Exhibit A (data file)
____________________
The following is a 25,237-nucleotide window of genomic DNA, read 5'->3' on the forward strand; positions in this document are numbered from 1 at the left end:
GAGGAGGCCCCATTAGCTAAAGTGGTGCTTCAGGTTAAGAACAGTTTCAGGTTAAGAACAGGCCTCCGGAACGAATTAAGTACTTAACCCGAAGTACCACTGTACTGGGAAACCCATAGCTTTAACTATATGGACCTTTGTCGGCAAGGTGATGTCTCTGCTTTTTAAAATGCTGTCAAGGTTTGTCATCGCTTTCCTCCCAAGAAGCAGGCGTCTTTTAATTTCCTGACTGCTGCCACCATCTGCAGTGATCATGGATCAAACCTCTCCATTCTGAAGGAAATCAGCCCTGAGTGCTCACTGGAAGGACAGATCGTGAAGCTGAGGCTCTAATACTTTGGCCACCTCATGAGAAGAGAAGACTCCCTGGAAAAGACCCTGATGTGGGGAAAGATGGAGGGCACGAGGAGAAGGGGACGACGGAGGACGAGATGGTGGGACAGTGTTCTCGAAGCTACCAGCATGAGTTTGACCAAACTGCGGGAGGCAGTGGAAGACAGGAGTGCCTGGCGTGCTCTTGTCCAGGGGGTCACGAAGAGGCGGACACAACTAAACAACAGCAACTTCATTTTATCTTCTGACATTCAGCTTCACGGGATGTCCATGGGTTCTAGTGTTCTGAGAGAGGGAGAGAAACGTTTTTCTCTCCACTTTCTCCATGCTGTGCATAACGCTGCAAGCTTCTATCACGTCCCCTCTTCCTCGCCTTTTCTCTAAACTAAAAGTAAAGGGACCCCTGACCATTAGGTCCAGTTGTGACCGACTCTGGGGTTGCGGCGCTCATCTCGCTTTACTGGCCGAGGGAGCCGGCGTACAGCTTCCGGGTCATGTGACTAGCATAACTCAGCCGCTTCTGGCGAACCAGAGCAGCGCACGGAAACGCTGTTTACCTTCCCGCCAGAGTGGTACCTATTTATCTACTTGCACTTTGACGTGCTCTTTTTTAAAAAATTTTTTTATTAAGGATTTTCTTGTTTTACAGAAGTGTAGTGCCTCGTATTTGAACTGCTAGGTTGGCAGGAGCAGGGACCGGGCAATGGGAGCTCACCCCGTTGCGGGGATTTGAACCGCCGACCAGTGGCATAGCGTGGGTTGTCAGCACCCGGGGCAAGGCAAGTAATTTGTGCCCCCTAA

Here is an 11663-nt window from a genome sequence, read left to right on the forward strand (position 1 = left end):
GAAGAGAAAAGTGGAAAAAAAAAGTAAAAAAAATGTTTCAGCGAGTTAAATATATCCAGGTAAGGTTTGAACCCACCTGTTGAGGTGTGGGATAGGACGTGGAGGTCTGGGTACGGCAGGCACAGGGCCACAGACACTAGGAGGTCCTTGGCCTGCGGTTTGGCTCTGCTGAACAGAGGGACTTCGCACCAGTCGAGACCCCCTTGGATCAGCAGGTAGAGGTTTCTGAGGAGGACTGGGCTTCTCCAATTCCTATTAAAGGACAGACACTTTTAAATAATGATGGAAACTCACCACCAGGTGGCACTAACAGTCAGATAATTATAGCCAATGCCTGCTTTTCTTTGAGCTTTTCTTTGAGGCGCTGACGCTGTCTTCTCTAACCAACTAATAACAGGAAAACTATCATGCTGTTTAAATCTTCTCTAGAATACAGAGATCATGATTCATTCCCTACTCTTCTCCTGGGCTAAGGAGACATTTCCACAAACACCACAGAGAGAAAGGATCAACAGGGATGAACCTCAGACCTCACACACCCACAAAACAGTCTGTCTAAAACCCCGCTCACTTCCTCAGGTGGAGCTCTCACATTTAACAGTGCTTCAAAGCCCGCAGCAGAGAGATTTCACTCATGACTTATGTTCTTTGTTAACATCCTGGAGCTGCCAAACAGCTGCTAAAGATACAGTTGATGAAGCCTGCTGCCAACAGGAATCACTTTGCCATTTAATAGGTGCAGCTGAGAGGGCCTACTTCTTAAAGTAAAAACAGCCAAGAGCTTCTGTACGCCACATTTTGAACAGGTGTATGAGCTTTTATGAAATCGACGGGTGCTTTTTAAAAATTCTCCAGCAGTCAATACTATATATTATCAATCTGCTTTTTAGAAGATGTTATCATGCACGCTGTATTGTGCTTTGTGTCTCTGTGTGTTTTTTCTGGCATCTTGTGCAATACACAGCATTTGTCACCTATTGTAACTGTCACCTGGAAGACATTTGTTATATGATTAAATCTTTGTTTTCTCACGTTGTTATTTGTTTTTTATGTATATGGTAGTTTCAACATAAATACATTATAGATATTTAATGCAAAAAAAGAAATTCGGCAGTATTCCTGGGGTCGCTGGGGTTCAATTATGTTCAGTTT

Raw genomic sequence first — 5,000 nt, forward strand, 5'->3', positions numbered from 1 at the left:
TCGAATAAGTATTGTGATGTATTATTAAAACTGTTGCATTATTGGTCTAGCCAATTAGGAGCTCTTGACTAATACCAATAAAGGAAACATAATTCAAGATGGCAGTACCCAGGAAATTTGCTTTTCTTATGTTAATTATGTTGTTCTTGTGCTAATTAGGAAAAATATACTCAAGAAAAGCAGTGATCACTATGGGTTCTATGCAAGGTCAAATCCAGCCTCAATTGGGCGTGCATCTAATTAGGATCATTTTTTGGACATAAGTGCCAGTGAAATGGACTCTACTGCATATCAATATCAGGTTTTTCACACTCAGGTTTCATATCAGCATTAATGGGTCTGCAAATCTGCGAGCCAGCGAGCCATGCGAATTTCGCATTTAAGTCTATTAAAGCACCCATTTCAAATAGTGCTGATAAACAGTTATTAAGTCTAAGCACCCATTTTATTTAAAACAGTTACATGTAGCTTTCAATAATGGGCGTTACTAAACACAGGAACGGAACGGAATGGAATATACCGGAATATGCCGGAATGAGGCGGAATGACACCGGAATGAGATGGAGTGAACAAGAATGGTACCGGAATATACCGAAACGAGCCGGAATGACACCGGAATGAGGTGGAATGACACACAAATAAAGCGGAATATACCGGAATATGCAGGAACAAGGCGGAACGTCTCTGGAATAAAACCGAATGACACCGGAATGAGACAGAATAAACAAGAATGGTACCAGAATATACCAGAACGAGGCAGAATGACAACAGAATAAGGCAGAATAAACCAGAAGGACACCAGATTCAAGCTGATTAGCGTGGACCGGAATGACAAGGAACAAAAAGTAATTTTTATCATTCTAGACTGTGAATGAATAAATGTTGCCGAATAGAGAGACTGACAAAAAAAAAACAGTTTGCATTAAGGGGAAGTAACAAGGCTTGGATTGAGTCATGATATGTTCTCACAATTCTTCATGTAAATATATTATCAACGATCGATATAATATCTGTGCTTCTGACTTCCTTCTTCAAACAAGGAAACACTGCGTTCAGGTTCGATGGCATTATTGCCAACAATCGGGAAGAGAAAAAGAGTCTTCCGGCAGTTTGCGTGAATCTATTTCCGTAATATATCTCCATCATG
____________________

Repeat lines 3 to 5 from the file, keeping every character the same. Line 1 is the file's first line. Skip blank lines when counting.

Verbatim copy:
Here is an 11663-nt window from a genome sequence, read left to right on the forward strand (position 1 = left end):
GAAGAGAAAAGTGGAAAAAAAAAGTAAAAAAAATGTTTCAGCGAGTTAAATATATCCAGGTAAGGTTTGAACCCACCTGTTGAGGTGTGGGATAGGACGTGGAGGTCTGGGTACGGCAGGCACAGGGCCACAGACACTAGGAGGTCCTTGGCCTGCGGTTTGGCTCTGCTGAACAGAGGGACTTCGCACCAGTCGAGACCCCCTTGGATCAGCAGGTAGAGGTTTCTGAGGAGGACTGGGCTTCTCCAATTCCTATTAAAGGACAGACACTTTTAAATAATGATGGAAACTCACCACCAGGTGGCACTAACAGTCAGATAATTATAGCCAATGCCTGCTTTTCTTTGAGCTTTTCTTTGAGGCGCTGACGCTGTCTTCTCTAACCAACTAATAACAGGAAAACTATCATGCTGTTTAAATCTTCTCTAGAATACAGAGATCATGATTCATTCCCTACTCTTCTCCTGGGCTAAGGAGACATTTCCACAAACACCACAGAGAGAAAGGATCAACAGGGATGAACCTCAGACCTCACACACCCACAAAACAGTCTGTCTAAAACCCCGCTCACTTCCTCAGGTGGAGCTCTCACATTTAACAGTGCTTCAAAGCCCGCAGCAGAGAGATTTCACTCATGACTTATGTTCTTTGTTAACATCCTGGAGCTGCCAAACAGCTGCTAAAGATACAGTTGATGAAGCCTGCTGCCAACAGGAATCACTTTGCCATTTAATAGGTGCAGCTGAGAGGGCCTACTTCTTAAAGTAAAAACAGCCAAGAGCTTCTGTACGCCACATTTTGAACAGGTGTATGAGCTTTTATGAAATCGACGGGTGCTTTTTAAAAATTCTCCAGCAGTCAATACTATATATTATCAATCTGCTTTTTAGAAGATGTTATCATGCACGCTGTATTGTGCTTTGTGTCTCTGTGTGTTTTTTCTGGCATCTTGTGCAATACACAGCATTTGTCACCTATTGTAACTGTCACCTGGAAGACATTTGTTATATGATTAAATCTTTGTTTTCTCACGTTGTTATTTGTTTTTTATGTATATGGTAGTTTCAACATAAATACATTATAGATATTTAATGCAAAAAAAGAAATTCGGCAGTATTCCTGGGGTCGCTGGGGTTCAATTATGTTCAGTTT

Raw genomic sequence first — 5,000 nt, forward strand, 5'->3', positions numbered from 1 at the left: